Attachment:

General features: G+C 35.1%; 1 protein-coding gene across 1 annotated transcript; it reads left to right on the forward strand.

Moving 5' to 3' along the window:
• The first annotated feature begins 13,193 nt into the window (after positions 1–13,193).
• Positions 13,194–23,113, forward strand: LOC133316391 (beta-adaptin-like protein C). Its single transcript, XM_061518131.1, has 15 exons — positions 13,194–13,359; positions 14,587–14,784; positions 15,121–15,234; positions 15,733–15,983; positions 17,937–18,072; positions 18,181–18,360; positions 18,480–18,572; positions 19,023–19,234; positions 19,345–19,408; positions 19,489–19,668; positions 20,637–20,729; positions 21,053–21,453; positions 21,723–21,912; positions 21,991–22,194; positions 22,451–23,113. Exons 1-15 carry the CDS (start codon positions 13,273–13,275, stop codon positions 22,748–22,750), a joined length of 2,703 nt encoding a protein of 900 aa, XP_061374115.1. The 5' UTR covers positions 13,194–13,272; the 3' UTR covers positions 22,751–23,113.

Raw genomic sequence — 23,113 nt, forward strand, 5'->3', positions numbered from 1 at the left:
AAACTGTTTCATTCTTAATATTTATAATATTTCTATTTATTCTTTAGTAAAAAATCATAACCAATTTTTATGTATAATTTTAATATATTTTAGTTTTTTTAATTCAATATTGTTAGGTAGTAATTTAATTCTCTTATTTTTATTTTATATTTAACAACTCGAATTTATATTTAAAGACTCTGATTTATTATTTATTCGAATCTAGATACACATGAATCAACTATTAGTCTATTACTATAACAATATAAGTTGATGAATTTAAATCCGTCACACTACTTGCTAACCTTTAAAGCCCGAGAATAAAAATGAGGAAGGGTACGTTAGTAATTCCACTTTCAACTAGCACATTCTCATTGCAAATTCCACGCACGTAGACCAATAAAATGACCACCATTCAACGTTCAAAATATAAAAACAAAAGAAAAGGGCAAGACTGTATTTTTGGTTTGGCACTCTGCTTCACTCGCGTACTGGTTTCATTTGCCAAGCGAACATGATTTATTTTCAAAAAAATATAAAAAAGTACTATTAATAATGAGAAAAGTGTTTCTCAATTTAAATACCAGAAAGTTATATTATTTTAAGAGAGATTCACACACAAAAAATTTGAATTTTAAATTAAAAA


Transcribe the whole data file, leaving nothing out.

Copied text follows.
General features: G+C 35.1%; 1 protein-coding gene across 1 annotated transcript; it reads left to right on the forward strand.

Moving 5' to 3' along the window:
• The first annotated feature begins 13,193 nt into the window (after positions 1–13,193).
• Positions 13,194–23,113, forward strand: LOC133316391 (beta-adaptin-like protein C). Its single transcript, XM_061518131.1, has 15 exons — positions 13,194–13,359; positions 14,587–14,784; positions 15,121–15,234; positions 15,733–15,983; positions 17,937–18,072; positions 18,181–18,360; positions 18,480–18,572; positions 19,023–19,234; positions 19,345–19,408; positions 19,489–19,668; positions 20,637–20,729; positions 21,053–21,453; positions 21,723–21,912; positions 21,991–22,194; positions 22,451–23,113. Exons 1-15 carry the CDS (start codon positions 13,273–13,275, stop codon positions 22,748–22,750), a joined length of 2,703 nt encoding a protein of 900 aa, XP_061374115.1. The 5' UTR covers positions 13,194–13,272; the 3' UTR covers positions 22,751–23,113.

Raw genomic sequence — 23,113 nt, forward strand, 5'->3', positions numbered from 1 at the left:
AAACTGTTTCATTCTTAATATTTATAATATTTCTATTTATTCTTTAGTAAAAAATCATAACCAATTTTTATGTATAATTTTAATATATTTTAGTTTTTTTAATTCAATATTGTTAGGTAGTAATTTAATTCTCTTATTTTTATTTTATATTTAACAACTCGAATTTATATTTAAAGACTCTGATTTATTATTTATTCGAATCTAGATACACATGAATCAACTATTAGTCTATTACTATAACAATATAAGTTGATGAATTTAAATCCGTCACACTACTTGCTAACCTTTAAAGCCCGAGAATAAAAATGAGGAAGGGTACGTTAGTAATTCCACTTTCAACTAGCACATTCTCATTGCAAATTCCACGCACGTAGACCAATAAAATGACCACCATTCAACGTTCAAAATATAAAAACAAAAGAAAAGGGCAAGACTGTATTTTTGGTTTGGCACTCTGCTTCACTCGCGTACTGGTTTCATTTGCCAAGCGAACATGATTTATTTTCAAAAAAATATAAAAAAGTACTATTAATAATGAGAAAAGTGTTTCTCAATTTAAATACCAGAAAGTTATATTATTTTAAGAGAGATTCACACACAAAAAATTTGAATTTTAAATTAAAAA